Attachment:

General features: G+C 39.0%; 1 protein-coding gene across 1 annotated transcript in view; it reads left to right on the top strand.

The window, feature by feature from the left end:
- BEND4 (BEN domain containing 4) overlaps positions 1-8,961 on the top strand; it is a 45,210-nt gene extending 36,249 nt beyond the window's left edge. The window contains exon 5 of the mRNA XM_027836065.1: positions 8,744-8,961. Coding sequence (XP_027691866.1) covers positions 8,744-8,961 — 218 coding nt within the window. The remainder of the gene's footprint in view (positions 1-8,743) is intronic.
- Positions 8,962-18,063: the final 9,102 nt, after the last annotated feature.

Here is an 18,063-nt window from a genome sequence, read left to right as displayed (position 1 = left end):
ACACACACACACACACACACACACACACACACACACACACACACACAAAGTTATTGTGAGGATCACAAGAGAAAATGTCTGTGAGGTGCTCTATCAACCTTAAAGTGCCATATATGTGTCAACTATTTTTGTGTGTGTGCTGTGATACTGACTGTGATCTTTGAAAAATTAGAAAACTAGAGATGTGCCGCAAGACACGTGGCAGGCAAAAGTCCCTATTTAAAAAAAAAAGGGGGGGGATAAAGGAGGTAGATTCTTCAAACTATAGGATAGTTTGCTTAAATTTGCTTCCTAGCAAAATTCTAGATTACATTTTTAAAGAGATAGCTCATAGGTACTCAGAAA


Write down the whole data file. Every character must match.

General features: G+C 39.0%; 1 protein-coding gene across 1 annotated transcript in view; it reads left to right on the top strand.

The window, feature by feature from the left end:
- BEND4 (BEN domain containing 4) overlaps positions 1-8,961 on the top strand; it is a 45,210-nt gene extending 36,249 nt beyond the window's left edge. The window contains exon 5 of the mRNA XM_027836065.1: positions 8,744-8,961. Coding sequence (XP_027691866.1) covers positions 8,744-8,961 — 218 coding nt within the window. The remainder of the gene's footprint in view (positions 1-8,743) is intronic.
- Positions 8,962-18,063: the final 9,102 nt, after the last annotated feature.

Here is an 18,063-nt window from a genome sequence, read left to right as displayed (position 1 = left end):
ACACACACACACACACACACACACACACACACACACACACACACACAAAGTTATTGTGAGGATCACAAGAGAAAATGTCTGTGAGGTGCTCTATCAACCTTAAAGTGCCATATATGTGTCAACTATTTTTGTGTGTGTGCTGTGATACTGACTGTGATCTTTGAAAAATTAGAAAACTAGAGATGTGCCGCAAGACACGTGGCAGGCAAAAGTCCCTATTTAAAAAAAAAAGGGGGGGGATAAAGGAGGTAGATTCTTCAAACTATAGGATAGTTTGCTTAAATTTGCTTCCTAGCAAAATTCTAGATTACATTTTTAAAGAGATAGCTCATAGGTACTCAGAAA